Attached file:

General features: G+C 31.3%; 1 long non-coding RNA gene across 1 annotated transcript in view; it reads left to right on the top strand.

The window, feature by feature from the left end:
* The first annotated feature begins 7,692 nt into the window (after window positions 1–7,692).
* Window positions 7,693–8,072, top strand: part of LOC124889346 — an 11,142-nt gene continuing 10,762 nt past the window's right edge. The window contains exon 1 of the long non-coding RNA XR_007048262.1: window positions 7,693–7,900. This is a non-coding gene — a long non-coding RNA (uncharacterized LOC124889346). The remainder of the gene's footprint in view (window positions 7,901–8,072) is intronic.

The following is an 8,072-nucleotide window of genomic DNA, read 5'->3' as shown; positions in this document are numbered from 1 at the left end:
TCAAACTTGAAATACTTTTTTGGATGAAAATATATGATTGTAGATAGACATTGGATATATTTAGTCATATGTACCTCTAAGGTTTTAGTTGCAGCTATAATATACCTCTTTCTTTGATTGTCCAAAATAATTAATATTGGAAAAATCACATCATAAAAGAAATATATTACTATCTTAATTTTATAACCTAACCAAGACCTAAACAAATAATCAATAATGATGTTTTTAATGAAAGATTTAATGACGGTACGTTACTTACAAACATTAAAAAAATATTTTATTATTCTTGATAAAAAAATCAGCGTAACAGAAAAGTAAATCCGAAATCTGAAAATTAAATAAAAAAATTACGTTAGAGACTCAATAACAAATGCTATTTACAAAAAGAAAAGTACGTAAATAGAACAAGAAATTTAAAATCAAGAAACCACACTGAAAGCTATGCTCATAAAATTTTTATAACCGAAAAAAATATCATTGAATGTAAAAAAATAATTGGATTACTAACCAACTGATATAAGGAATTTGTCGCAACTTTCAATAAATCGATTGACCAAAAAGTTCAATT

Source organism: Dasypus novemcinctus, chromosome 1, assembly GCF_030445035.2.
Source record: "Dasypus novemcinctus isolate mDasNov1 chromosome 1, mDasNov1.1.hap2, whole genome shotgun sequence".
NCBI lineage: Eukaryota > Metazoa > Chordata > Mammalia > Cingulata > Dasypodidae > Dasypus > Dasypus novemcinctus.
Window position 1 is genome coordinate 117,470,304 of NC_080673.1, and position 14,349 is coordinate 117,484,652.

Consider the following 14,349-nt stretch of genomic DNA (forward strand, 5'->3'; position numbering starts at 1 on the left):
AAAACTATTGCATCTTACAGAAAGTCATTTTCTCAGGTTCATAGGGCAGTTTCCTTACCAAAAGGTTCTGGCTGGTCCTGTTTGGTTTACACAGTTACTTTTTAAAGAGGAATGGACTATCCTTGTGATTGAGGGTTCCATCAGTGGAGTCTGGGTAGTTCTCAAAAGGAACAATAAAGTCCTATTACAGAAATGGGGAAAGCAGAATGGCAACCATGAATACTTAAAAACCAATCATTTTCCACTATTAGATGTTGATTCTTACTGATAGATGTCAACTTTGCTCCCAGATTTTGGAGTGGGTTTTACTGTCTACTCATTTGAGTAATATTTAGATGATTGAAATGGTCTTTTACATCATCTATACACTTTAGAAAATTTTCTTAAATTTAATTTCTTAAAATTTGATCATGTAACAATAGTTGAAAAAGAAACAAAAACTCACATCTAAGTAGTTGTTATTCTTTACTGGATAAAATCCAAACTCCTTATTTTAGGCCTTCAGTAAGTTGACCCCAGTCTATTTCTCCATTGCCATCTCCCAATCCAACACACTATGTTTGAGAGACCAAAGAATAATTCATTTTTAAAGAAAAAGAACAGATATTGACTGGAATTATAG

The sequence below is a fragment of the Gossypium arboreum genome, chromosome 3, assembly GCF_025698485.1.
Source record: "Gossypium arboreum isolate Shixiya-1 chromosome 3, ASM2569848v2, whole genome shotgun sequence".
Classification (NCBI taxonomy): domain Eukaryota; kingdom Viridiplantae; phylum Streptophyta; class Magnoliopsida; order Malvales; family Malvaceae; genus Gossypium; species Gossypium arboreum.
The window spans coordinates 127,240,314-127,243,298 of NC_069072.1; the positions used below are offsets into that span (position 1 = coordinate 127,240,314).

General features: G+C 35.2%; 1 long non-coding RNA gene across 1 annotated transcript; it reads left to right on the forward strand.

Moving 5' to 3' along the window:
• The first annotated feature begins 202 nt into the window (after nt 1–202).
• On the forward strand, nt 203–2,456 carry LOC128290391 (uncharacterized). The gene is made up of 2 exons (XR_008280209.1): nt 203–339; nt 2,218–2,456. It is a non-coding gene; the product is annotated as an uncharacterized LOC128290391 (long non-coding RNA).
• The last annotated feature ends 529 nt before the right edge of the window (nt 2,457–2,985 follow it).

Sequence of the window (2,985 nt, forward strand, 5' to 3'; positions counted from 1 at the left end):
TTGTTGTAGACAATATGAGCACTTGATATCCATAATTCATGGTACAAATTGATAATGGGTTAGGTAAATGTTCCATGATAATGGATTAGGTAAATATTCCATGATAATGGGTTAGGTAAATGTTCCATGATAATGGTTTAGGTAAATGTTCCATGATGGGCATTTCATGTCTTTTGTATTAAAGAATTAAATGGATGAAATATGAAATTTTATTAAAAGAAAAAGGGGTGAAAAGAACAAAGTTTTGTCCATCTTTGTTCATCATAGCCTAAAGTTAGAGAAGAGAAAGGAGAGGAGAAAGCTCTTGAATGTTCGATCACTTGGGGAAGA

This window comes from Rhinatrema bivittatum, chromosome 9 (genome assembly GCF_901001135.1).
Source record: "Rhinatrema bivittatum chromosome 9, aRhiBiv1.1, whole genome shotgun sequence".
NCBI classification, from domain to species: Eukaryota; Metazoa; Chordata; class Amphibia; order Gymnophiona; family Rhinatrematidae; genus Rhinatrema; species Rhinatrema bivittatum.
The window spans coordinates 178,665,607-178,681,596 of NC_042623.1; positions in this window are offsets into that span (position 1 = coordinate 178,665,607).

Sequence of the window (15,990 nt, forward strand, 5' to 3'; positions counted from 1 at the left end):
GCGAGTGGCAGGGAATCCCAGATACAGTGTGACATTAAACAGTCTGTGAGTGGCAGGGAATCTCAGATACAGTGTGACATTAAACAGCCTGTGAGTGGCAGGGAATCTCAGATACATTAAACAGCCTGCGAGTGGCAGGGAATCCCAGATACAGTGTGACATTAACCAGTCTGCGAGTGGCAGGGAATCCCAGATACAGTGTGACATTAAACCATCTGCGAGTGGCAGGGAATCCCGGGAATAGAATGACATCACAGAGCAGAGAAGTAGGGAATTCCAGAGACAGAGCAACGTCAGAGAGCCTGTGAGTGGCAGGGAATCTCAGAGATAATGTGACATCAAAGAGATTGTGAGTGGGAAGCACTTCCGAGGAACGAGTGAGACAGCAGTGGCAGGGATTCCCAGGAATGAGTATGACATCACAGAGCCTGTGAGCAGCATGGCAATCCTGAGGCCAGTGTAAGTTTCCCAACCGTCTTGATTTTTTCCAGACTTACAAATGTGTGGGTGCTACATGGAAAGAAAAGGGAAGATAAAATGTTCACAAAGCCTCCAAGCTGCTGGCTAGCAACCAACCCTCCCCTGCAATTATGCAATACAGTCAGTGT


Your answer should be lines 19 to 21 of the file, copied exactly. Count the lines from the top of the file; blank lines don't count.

• The first annotated feature begins 202 nt into the window (after nt 1–202).
• On the forward strand, nt 203–2,456 carry LOC128290391 (uncharacterized). The gene is made up of 2 exons (XR_008280209.1): nt 203–339; nt 2,218–2,456. It is a non-coding gene; the product is annotated as an uncharacterized LOC128290391 (long non-coding RNA).
• The last annotated feature ends 529 nt before the right edge of the window (nt 2,457–2,985 follow it).